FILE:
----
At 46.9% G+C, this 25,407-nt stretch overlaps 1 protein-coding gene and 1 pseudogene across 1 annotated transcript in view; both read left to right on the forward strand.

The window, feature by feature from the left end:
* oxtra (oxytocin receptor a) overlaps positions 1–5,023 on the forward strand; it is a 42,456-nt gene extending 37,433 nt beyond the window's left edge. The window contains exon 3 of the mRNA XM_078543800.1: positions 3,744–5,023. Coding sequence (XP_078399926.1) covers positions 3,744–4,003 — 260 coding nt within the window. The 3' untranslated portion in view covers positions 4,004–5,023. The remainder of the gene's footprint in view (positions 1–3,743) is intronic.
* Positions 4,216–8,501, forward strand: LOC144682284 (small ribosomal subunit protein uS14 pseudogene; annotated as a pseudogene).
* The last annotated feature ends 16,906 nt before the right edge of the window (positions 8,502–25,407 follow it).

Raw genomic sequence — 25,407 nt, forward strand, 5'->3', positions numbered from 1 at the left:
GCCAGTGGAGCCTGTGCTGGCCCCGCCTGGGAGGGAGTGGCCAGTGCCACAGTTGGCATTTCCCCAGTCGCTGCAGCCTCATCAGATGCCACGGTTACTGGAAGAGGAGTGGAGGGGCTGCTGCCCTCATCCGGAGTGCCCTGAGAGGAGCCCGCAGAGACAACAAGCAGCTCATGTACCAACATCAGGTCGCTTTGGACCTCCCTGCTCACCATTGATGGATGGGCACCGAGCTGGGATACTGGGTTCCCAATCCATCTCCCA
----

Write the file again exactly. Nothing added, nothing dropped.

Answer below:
At 46.9% G+C, this 25,407-nt stretch overlaps 1 protein-coding gene and 1 pseudogene across 1 annotated transcript in view; both read left to right on the forward strand.

The window, feature by feature from the left end:
* oxtra (oxytocin receptor a) overlaps positions 1–5,023 on the forward strand; it is a 42,456-nt gene extending 37,433 nt beyond the window's left edge. The window contains exon 3 of the mRNA XM_078543800.1: positions 3,744–5,023. Coding sequence (XP_078399926.1) covers positions 3,744–4,003 — 260 coding nt within the window. The 3' untranslated portion in view covers positions 4,004–5,023. The remainder of the gene's footprint in view (positions 1–3,743) is intronic.
* Positions 4,216–8,501, forward strand: LOC144682284 (small ribosomal subunit protein uS14 pseudogene; annotated as a pseudogene).
* The last annotated feature ends 16,906 nt before the right edge of the window (positions 8,502–25,407 follow it).

Raw genomic sequence — 25,407 nt, forward strand, 5'->3', positions numbered from 1 at the left:
GCCAGTGGAGCCTGTGCTGGCCCCGCCTGGGAGGGAGTGGCCAGTGCCACAGTTGGCATTTCCCCAGTCGCTGCAGCCTCATCAGATGCCACGGTTACTGGAAGAGGAGTGGAGGGGCTGCTGCCCTCATCCGGAGTGCCCTGAGAGGAGCCCGCAGAGACAACAAGCAGCTCATGTACCAACATCAGGTCGCTTTGGACCTCCCTGCTCACCATTGATGGATGGGCACCGAGCTGGGATACTGGGTTCCCAATCCATCTCCCA